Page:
Cecilia O'Kane

Professor

  • Room 02.018 - CEM

    United Kingdom

Accepting PhD Students

PhD projects

Professor O'Kane is open to wide-ranging PhD applications from candidates with a basic science or clinical background. Her interests include respiratory failure in the critically ill, particularly the Acute Respiratory Distress Syndrome (ARDS), mechanisms if tissue damage and repair in the lung, mycobacterial infection including Tuberculosis and Non-Tuberculous Mycobacterial infection, and novel therapies including biological and cellular therapies to treat infection and inflammation in the lung. Her group works in both wet lab and clinical research, and has a particular focus on human models of the lung environment. Previous research experience is desirable although not essential.

20042020

Research output per year

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Personal profile

Research Statement

My research focuses understanding the pathophysiological mechanisms driving alveolar inflammation and injury in ARDS (acute respiratory distress syndrome), a devastating illness causing respiratory failure in the critically ill, and exploring new therapeutic interventions in clinically relevant human models, through to clinical trials.
My group’s model systems include in vitro primary human cell work, ex vivo lung tissue slice culture, ex vivo whole lung perfusion (EVLP) models and modelling alveolar inflammation in healthy volunteers by LPS inhalation. These model systems provide proof of concept of mechanisms driving inflammation, injury and repair in human lung tissue and support the progression to clinical trials. Data from these model systems have led to clinical trials of statins, KGF and aspirin in patients with ARDS.
Recently we have been expanding the EVLP model system from LPS injury to include mechanical and bacterial injuries, to increase clinical relevance.
Current major projects include:
- the REALIST trial, a Wellcome Trust HICF-funded trial of umbilical cord-derived mesenchymal stromal cells in patients with moderate-severe ARDS, aiming to begin recruitment to the phase 1 study in autumn 2018. This study will test the safety and efficacy of novel MSCs in reducing inflammation and promoting repair in ARDS. A detailed mechanistic study will run alongside the clinical trial, allowing us to gain invaluable insight into mechanisms of action of MSCs in critically ill patients. This study involves collaboration with Prof Michael Matthay (UCSF), Prof John Laffey (NUIG), NHSBT UK, and an industrial partner (Orbsen).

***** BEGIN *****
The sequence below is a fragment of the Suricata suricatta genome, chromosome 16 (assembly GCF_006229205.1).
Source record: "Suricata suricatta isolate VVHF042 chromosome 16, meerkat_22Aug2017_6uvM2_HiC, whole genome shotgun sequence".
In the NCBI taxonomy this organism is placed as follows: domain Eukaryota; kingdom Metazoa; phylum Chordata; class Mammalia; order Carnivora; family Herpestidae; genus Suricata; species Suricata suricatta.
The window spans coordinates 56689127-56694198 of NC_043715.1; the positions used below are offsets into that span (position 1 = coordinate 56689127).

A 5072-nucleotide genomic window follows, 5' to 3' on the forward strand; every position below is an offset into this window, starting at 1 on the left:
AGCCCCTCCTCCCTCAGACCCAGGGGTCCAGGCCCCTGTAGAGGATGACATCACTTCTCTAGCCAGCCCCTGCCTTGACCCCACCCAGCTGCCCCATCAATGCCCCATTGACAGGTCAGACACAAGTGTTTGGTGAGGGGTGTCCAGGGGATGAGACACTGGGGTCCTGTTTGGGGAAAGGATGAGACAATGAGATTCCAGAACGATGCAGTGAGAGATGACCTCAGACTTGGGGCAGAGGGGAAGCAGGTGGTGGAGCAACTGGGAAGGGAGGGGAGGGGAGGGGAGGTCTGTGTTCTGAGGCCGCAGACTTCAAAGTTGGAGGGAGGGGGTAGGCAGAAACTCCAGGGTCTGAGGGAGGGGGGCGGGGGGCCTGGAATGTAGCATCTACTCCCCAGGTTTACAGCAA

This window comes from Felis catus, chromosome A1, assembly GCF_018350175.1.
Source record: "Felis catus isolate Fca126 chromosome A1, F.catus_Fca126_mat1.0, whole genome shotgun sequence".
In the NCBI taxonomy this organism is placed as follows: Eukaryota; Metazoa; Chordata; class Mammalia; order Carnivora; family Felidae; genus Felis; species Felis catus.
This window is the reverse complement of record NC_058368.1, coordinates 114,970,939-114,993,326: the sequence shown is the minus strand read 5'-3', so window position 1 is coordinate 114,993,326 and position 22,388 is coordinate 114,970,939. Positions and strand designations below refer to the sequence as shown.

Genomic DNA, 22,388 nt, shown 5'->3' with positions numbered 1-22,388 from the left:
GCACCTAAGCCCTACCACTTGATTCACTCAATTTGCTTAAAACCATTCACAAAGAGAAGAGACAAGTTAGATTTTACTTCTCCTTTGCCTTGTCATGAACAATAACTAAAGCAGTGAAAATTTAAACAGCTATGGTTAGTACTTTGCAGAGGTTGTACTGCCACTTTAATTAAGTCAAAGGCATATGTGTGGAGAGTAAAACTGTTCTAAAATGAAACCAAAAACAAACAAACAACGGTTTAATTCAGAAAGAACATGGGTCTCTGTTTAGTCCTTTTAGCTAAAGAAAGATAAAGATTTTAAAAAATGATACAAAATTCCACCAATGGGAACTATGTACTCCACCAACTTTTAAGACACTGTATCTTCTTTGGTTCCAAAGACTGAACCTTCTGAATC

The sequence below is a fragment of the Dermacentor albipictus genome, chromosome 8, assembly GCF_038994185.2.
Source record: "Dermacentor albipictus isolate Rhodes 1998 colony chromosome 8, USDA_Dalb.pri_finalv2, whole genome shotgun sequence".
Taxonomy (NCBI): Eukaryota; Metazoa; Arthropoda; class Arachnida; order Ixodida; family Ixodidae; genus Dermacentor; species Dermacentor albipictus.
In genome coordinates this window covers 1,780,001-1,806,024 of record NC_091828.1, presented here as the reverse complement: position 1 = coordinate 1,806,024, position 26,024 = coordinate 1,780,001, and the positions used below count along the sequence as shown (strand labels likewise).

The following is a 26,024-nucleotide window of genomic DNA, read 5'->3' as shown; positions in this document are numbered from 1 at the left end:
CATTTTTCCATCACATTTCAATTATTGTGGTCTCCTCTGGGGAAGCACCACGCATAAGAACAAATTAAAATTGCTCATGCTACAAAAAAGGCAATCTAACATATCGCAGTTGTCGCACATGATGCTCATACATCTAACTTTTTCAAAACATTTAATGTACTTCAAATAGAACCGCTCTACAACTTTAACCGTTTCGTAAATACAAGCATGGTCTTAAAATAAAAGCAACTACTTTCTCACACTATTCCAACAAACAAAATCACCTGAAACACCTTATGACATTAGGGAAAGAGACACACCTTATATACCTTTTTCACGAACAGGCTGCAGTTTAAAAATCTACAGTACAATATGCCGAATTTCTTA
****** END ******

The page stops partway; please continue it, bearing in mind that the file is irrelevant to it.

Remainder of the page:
- stratification studies in ARDS. Our biobanks of clinical samples from our patients with ARDS are an important resource allowing us not only to understand mechanisms of efficacy of an intervention in clinical trials but also allowing the characterisation of patient subgroups within ARDS. A secondary analysis of the HARP-2 study showed that patients who both were inotrope dependent and had higher systemic markers of inflammation (as evidenced by high sTNFR1 plus IL-6) at time of recruitment to the clinical trial, had reduced mortality when treated with simvastatin than those treated with placebo. This work in collaboration with Carolyn Calfee, a clinician scientist, and Kevin Delucchi, a biostatistician, at UCSF, has led to an important new programme trying to develop a point of care assay to allow stratification of patients into hyperinflammatory or non-hyperinflammatory phenotypes, which may have different treatment responses to clinical trial interventions. A recent successful Innovate UK application with Randox Laboratories will pilot the development of this assay and validate its use to stratify patients at time of recruitment.

Additional external collaborations include diagnostic biomarkers for ventilator associated pneumonia (John Simpson, Newcastle), proteases in ARDS (David Thickett, Birmingham), PCLS -precision cut lung slices – and EVLP to model ARDS (Mark Griffiths, London).

Clinically I work in the field of mycobacterial lung infection. The non-tuberculous mycobacteria (NTM) are an increasingly common clinical problem, driving lung tissue destruction and debility. Antibiotic regimens are highly unsatisfactory, with both poor tolerability and poor bacterial clearance. Mechanisms of virulence and host response differ from TB, but are poorly understood. My group is currently establishing models of infection, along with Dr Gunnar Schroeder, Dr anna Krasnodembskaya and Dr Beckie Ingram to investigate these, and test new antimicrobial strategies.

Teaching

Currrently teach on the CF SSC for Medicine: involved in the module design, lecturing and assessment

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